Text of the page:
For government contractors, auditing is a matter of when – not if. Yet many contractors still panic when they receive the inevitable audit request from the Defense Contract Audit Agency.
If you have been preparing from the start of your contract, you should be in good shape to withstand an audit. Yet, even if you have been so busy running your business that all thought of audits fell to the back burner, there are steps you can take before and after the auditors arrive to manage the process successfully.
The DCAA Audit Letter and Data Call
To initiate an audit, DCAA auditors will send an audit letter that includes:
- A description of the type of audit they plan to perform.
- A list of systems and records they want to examine (known as a data call).
- A deadline for your response.
Once again, take a deep breath. Then begin developing a plan of attack for dealing with the audit.
- Examine the audit letter to see what auditors are looking for and what the agency’s agenda might be.
- Pull the Contract Audit Manual for guidance.
- Appoint someone as the primary point of contact between your company and the auditors. Ideally, you should appoint someone who is familiar with your overall business operations and who has a thorough understanding of government contracts, federal regulations and the DCAA audit process.
- Establish a chain of command for responding to the audit. Ensure that any employees likely to be involved in the audit understand their roles and responsibilities.
- Begin gathering requested data.
- Small business contractors often lack the in-house expertise to prepare for audits and represent themselves through the audit process. An experienced CPA will be an invaluable asset to you during the audit process. Your expert can serve as a buffer between you and the auditors. Ideally, you should appoint a CPA with the knowledge and experience to expedite the audit process and to push back against overly aggressive auditors if needed.
The Entrance Conference
Once you’ve put a preliminary plan in place, schedule an entrance conference with the DCAA auditors. Goals of the conference include:
- Introduce the auditors to your point of contact.
- Clarify the purpose of the audit.
- Agree on the audit scope. Nail down specifics. Do not accept a broad scope such as, “an audit of the contractor’s facilities.”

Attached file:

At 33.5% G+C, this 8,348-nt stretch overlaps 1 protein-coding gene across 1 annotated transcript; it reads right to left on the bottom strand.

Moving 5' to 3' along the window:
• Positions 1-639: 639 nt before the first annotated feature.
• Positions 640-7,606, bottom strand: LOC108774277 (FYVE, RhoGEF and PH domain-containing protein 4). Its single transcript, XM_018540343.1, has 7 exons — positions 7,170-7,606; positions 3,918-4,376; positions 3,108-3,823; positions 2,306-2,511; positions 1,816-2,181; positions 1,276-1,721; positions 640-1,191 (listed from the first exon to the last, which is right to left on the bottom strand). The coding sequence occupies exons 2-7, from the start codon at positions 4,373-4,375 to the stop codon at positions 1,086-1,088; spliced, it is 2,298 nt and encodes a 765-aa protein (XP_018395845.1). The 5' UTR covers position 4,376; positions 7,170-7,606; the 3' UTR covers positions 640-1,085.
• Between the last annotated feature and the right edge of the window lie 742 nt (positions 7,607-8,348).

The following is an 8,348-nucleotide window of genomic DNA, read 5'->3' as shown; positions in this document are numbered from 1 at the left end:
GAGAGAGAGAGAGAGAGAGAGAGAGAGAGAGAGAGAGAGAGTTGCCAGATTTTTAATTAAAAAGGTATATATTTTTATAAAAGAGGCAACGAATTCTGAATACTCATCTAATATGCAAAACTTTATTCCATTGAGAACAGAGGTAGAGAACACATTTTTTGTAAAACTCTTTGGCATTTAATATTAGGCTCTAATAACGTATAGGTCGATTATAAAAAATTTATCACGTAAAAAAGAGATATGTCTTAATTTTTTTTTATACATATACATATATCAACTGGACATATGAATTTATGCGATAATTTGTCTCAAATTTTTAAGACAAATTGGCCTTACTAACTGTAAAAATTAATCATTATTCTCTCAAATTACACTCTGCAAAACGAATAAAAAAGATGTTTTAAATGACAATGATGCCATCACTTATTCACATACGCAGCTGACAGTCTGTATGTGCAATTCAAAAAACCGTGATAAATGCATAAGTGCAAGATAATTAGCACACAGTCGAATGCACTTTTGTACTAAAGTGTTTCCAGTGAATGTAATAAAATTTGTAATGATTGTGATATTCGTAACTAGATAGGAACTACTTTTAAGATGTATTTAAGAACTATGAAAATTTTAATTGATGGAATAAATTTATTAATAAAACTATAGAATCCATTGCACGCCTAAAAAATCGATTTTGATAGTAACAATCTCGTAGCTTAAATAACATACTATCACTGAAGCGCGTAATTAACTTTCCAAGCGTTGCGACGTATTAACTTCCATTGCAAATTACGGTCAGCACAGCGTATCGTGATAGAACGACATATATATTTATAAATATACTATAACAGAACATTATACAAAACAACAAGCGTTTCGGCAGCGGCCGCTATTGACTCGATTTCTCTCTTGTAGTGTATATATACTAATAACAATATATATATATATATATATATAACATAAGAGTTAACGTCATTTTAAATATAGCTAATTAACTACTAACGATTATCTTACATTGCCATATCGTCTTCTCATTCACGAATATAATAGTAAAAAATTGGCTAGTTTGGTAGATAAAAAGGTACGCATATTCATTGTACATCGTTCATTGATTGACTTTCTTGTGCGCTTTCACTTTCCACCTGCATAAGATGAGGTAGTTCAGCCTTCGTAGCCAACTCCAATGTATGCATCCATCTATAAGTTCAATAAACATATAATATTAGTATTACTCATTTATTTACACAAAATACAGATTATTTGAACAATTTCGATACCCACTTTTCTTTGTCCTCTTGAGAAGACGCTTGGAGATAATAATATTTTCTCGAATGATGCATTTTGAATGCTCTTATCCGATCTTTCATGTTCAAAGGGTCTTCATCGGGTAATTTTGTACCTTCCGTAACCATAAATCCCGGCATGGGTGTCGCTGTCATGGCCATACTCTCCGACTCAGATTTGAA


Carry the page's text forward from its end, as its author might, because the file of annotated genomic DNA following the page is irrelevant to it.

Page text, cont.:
- Specify the types of records and data the auditor intends to review. Remember, the DCAA auditors have the right to review any documentation that supports a cost charged and recovered on a federal contract, grant, or cooperative agreement.
- Set the auditor’s level of access to documents, information and personnel.
- During the Audit
While auditors are at your business, your goal should be to assist them in completing their task as quickly as possible while protecting your company’s interests. Here are some tips for managing the audit process and avoiding needless disruption to your operations.
- Be courteous and professional. The auditors represent one of your biggest clients, the federal government. Make sure to treat them accordingly.
- Know your rights. By law, auditors are only entitled to access specific records required to assess costs. They must follow Generally Accepted Government Auditing Standards to determine which records are relevant.
- If possible, provide auditors with a designated office or work area. Bring any requested documents to them rather than allow them to roam throughout your company.
- For floor checks, have your designated point of contact or another company manager accompany the auditor during interviews with employees.
- Ask auditors to make data requests, in writing, to your designated point of contact. Although DCAA auditors are not required to make written requests, these are very helpful in evaluating, tracking and prioritizing their requests.
- Review and log all documents before providing them to auditors.
- Auditors will ask clarifying questions. Answer them – but make sure you are only answering their specific questions. Do not volunteer additional information. This is where an experienced government contracts CPA can be especially helpful.
- Hold interim conferences as needed to manage the audit process. These will allow you to address any perceived deficiencies or mistakes in your data.
- If the auditors discover something wrong, remedy the issue before they leave your site, if possible.
In our next blog post, we’ll discuss The Exit Conference and Audit Remediation.
In the meantime, if you have questions about DCAA or DCMA audits and your business, please call or email Robert E. Jones at (614) 556-4415 or email@example.com.